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Rendering Forms Based on Fragments

The Forms service can render forms that are based on fragments that you create using Designer. A fragment is a reusable part of a form and is saved as a separate XDP file that can be inserted into multiple form designs. For example, a fragment can include an address block or legal text.

Using fragments simplifies and speeds up the creation and maintenance of large numbers of forms. When creating a new form, you insert a reference to the required fragment and the fragment appears in the form. The fragment reference contains a subform that points to the physical XDP file. For information about creating form designs based on fragments, see Forms Designer

A fragment can include several subforms that are wrapped in a choice subform set. Choice subform sets control the display of subforms based on the flow of data from a data connection. You use conditional statements to determine which subform from within the set appears in the delivered form. For example, each subform in a set can include information for a particular geographic location and the subform that is displayed can be determined based on the location of the user.

A script fragment contains reusable JavaScript functions or values that are stored separately from any particular object, such as a date parser or a web service invocation. These fragments include a single script object that appears as a child of variables in the Hierarchy palette. Fragments cannot be created from scripts that are properties of other objects, such as event scripts like validate, calculate, or initialize.

Here are advantages of using fragments:

  • Content reuse: You can use fragments to reuse content in multiple form designs. When you need to use some of the same content in multiple forms, it is faster and simpler to use a fragment than to copy or re-create the content. Using fragments also ensures that the frequently used parts of a form design have consistent content and appearance in all the referencing forms.

  • Global updates: You can use fragments to make global changes to multiple forms only once, in one file. You can change the content, script objects, data bindings, layout, or styles in a fragment, and all XDP forms that reference the fragment will reflect the changes.

  • For example, a common element across many forms might be an address block that includes a drop-down list object for the country. If you need to update the values for the drop-down list object, you must open many forms to make the changes. If you include the address block in a fragment, you only need to open one fragment file to make the changes.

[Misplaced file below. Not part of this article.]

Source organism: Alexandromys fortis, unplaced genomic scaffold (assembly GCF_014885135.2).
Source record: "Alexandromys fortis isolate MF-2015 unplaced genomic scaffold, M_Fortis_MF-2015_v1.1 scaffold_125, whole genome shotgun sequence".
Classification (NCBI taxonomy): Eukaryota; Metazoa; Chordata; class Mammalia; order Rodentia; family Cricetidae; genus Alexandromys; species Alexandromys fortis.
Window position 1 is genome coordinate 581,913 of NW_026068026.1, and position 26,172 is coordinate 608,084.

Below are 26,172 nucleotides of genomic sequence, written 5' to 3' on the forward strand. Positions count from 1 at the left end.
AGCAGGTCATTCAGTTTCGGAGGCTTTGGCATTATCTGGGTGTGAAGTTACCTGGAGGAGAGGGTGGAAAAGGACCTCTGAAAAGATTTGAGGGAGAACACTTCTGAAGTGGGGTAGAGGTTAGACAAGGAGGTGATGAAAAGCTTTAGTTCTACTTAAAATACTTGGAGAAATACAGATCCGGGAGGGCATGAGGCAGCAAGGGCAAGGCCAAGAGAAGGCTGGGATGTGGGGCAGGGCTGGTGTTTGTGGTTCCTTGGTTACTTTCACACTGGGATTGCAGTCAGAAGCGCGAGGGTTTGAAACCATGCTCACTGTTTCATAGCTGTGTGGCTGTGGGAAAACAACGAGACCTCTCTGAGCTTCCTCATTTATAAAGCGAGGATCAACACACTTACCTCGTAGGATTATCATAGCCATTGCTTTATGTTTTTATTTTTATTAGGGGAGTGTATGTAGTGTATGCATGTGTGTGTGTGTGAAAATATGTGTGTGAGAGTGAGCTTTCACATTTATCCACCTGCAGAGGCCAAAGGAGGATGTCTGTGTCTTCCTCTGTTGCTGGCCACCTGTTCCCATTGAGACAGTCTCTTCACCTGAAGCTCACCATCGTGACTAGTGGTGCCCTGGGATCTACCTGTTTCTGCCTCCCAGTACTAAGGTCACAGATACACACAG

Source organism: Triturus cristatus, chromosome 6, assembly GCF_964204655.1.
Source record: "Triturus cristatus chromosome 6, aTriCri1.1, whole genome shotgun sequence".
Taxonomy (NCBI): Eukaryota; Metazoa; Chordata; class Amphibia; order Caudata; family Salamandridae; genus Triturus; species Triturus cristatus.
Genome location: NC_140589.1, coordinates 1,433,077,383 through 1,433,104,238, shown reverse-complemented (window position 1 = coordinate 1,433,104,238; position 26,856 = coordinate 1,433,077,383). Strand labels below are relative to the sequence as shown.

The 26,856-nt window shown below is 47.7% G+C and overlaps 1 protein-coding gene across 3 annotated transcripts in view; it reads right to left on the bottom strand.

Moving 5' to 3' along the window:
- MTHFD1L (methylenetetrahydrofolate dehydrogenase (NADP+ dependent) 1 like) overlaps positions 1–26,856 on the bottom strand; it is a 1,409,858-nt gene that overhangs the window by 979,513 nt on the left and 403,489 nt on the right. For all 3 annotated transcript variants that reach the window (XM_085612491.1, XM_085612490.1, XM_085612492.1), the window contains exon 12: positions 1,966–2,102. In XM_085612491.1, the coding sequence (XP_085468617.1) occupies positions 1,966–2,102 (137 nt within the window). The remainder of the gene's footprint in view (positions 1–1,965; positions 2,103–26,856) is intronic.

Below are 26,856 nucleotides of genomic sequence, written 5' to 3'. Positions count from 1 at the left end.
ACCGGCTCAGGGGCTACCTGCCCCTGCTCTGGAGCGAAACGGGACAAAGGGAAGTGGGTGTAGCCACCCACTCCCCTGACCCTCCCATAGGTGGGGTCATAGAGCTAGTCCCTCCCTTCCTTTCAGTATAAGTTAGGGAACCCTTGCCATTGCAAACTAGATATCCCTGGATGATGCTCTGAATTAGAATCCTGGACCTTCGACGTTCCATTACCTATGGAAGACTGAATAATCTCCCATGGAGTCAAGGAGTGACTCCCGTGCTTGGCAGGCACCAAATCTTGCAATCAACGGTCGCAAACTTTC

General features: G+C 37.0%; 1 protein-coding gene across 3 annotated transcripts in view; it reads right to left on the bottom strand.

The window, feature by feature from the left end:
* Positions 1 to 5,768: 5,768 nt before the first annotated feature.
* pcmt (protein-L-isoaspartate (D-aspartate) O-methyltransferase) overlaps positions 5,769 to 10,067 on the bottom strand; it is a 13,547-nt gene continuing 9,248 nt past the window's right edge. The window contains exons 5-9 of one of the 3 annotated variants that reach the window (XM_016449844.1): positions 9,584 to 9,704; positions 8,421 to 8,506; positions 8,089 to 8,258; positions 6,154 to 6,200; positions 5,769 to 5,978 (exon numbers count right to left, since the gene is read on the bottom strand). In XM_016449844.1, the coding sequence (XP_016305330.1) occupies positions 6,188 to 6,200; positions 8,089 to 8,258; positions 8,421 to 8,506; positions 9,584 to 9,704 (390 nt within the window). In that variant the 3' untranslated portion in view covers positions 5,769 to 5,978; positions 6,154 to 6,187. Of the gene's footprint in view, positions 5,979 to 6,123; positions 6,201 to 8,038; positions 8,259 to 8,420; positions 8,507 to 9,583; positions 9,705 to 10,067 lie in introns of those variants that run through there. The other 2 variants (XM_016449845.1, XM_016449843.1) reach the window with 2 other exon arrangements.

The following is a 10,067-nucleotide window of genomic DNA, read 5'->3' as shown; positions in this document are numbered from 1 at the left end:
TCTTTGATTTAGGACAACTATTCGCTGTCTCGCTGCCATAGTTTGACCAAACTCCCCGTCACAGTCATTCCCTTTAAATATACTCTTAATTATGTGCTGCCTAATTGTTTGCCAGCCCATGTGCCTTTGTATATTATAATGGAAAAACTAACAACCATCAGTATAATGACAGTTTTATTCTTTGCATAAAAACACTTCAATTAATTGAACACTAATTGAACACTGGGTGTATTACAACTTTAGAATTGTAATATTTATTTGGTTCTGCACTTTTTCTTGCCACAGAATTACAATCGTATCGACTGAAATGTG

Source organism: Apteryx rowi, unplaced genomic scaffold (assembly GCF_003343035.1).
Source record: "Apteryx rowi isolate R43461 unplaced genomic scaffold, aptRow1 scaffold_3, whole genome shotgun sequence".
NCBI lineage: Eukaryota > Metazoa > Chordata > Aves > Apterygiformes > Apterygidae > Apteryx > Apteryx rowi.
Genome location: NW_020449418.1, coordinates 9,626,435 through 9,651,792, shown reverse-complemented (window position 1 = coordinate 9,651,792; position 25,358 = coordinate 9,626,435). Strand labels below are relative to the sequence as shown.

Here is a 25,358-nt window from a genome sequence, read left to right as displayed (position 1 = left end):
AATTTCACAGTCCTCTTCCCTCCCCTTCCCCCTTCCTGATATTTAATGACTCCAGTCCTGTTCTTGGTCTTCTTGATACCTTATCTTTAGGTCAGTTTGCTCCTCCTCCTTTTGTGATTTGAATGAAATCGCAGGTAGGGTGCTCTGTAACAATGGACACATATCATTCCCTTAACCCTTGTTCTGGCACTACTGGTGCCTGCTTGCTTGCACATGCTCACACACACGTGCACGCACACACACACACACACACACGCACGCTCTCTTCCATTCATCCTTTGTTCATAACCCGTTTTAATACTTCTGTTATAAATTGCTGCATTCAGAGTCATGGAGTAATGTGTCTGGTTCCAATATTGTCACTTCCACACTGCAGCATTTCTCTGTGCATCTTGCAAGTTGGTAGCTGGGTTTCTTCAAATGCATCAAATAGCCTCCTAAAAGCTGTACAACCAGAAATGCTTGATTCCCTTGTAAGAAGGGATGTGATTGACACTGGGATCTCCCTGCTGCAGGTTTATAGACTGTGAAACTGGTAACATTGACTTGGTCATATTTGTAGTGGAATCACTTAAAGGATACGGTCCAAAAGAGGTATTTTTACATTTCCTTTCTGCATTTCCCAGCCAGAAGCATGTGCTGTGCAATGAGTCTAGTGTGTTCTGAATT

• To update a fragment in a PDF form, you must resave the form in Designer.

  • Shared form creation: You can use fragments to share the creation of forms among several resources. Form developers with expertise in scripting or other advanced features of Designer can develop and share fragments that take advantage of scripting and dynamic properties. Form designers can use those fragments to lay out form designs and to ensure that all parts of a form have a consistent appearance and functionality across multiple forms designed by multiple people.

Assembling a form design assembled using fragments

You can assemble a form design to pass to the Forms service based on multiple fragments. To assemble multiple fragments, use the Assembler service. To see an example of using the Assemble service to create a form design which is used by another Forms services (the Output service), see Creating PDF Documents Using Fragments. Instead of using the Output service, you can perform the same workflow using the Forms service.

When using the Assembler service, you are passing a form design that was assembled using fragments. The form design that was created does not reference other fragments. In contrast, this topic discusses passing a form design that references other fragments to the Forms service. However, the form design was not assembled by Assembler. It was created in Designer.

Note:

For more information about the Forms service, see Services Reference for AEM Forms.

Note:

For information about creating a web-based application that renders forms based on fragments, see Creating Web Applications that Renders Forms.

Summary of steps

To render a form based on fragments, perform the following tasks:

  1. Include project files.

  2. Create a Forms Client API object.

  3. Specify URI values.

  4. Render the form.

  5. Write the form data stream to the client web browser.

Include project files

Include necessary files into your development project. If you are creating a client application using Java, include the necessary JAR files. If you are using web services, ensure that you include the proxy files.